Imagine traveling the Northeast by boat and over land at a time when the population of Washington, D.C., was 19,000, the city of Toronto was known as York, and slavery was still in practice. An Englishman's Journey Along America's Eastern Waterways, published recently by the University of Rochester Press and the Rochester Museum & Science Center, beautifully recreates the travels of just such a time.
In a fascinating reproduction of the 1831 journal and pen-and-ink drawings of Herbert Holtham, a Unitarian minister from Brighton, England, the book details his travels in parts of the Eastern United States, particularly in New York along the Erie Canal, only six years after the completion of the canal.
Holtham's daily journal entries begin with a narrative of his transatlantic sea voyage from England and go on to describe his journeys through New Jersey, Pennsylvania, Delaware, Maryland, New York, and Ontario and Quebec, Canada. These accounts, which date from March 5 through Dec. 10, 1831, have been transcribed as close to the original as possible.
Both the journal and drawings by Holtham, would have remained undiscovered had not Dr. Seymour I. Schwartz, Distinguished Alumni Professor of Surgery at the University of Rochester and an avid collector of early American maps, found them in Chicago.
In 1989 Schwartz, while visiting Chicago to further his collection of historical maps, was shown the manuscript and drawings by a dealer. Although the journal postdated his period of historical interest, Schwartz found it captivating because of the vast amount of information it contained about Rochester in its era as the first boom town along the canal. "A brief scanning of the manuscript, coupled with the excitement generated by the magnificent on-the-scene drawings, convinced me to purchase it immediately," said Schwartz, who edited the journal.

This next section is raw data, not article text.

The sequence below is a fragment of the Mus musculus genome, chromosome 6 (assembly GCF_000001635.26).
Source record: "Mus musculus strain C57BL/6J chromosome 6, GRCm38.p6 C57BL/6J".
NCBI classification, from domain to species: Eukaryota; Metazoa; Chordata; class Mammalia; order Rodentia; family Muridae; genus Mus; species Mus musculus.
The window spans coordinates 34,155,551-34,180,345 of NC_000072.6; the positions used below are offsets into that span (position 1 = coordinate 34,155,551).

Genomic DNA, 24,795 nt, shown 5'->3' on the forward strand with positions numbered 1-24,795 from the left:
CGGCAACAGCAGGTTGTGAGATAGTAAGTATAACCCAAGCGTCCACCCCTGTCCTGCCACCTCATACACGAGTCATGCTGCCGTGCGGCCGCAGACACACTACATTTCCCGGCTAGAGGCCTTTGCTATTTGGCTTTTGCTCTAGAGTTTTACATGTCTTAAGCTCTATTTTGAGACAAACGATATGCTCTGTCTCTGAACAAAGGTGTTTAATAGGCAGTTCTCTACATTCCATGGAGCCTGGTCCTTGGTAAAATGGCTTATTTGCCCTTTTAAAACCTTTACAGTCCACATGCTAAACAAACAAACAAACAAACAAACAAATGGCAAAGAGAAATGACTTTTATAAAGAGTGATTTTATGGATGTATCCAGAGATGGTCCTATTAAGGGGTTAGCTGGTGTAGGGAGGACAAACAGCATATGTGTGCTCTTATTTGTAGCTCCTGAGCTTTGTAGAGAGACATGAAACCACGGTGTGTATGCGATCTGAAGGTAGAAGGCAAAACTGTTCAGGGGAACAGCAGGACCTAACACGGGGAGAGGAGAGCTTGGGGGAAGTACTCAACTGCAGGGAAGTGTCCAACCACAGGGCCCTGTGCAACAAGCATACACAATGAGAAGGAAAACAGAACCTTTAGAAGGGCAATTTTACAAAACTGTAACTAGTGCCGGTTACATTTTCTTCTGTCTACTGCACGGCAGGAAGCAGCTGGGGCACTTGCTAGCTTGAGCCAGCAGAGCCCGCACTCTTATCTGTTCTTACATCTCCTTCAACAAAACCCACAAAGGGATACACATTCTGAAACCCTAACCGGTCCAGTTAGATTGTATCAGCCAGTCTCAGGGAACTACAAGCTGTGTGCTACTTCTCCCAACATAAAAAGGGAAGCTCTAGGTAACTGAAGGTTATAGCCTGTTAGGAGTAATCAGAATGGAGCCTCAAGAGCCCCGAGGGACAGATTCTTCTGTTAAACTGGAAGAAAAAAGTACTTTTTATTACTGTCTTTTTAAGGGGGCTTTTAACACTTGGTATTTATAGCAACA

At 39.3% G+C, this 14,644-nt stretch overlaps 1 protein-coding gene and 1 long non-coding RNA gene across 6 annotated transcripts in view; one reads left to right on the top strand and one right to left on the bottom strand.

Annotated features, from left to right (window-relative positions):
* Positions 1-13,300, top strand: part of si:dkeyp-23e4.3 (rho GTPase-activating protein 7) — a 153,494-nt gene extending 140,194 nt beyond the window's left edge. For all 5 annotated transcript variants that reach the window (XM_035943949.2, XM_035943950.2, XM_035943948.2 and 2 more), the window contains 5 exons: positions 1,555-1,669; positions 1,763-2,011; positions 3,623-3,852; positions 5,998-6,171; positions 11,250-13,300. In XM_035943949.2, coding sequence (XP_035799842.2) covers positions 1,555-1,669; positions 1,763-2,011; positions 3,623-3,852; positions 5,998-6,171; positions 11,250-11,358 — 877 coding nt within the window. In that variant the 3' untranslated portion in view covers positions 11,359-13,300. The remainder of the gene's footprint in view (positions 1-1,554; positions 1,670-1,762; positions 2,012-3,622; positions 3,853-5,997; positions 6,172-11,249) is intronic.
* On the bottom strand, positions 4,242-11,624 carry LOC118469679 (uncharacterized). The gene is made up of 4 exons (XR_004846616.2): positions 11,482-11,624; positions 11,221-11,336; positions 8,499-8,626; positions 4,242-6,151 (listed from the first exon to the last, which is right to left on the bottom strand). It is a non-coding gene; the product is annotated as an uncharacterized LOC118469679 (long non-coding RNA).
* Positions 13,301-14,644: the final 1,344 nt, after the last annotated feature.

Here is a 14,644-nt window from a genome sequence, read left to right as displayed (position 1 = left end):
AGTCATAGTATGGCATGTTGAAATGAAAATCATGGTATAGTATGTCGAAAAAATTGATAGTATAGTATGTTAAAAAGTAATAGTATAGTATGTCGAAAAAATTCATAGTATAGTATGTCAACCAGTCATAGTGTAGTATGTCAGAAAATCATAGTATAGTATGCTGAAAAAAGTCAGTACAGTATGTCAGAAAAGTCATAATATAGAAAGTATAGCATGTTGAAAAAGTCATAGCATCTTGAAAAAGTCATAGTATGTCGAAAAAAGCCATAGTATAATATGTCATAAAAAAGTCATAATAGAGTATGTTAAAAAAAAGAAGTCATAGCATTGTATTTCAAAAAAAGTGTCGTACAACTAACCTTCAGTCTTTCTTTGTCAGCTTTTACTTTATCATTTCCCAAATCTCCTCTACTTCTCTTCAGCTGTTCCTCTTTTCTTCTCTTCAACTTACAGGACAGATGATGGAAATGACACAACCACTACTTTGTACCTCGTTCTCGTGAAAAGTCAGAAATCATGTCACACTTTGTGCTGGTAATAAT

Holtham's journal reports extensive traveling though New York on the Eric Canal. He stopped in Utica and Buffalo before spending several days in Pittsford and downtown Rochester, which had a population of 10,000 at the time. He recorded his impressions of the state's urban and rural scenes, the people he met and aspects of their daily, family, and religious activities, as well as some of the conversations he had and events he witnessed.
The journal (University of Rochester Press, $24.95 cloth, 168 pages) also contains reproductions of 30 pen-and-ink drawings, including depictions of Niagara Falls, the Capitol in Washington, D.C., Independence Hall in Philadelphia, and a carriage operated by the Baltimore and Ohio Railroad. Seven of these prints illustrate early Rochester, portraying the Genesee River, Middle and Lower Falls, the Rochester Tannery, Kempshall's Mills, and an overview of the city. Combined with the journal entries, these drawings provide a superior set of impressions of America in the 1830s.
Schwartz's research interest in American history is evidenced by his published books, The Mapping of America and The French and Indian Wars. He is a member of the boards of the National Museum of American History of the Smithsonian Institution and the Philip Lee Phillips Society of the Library of Congress.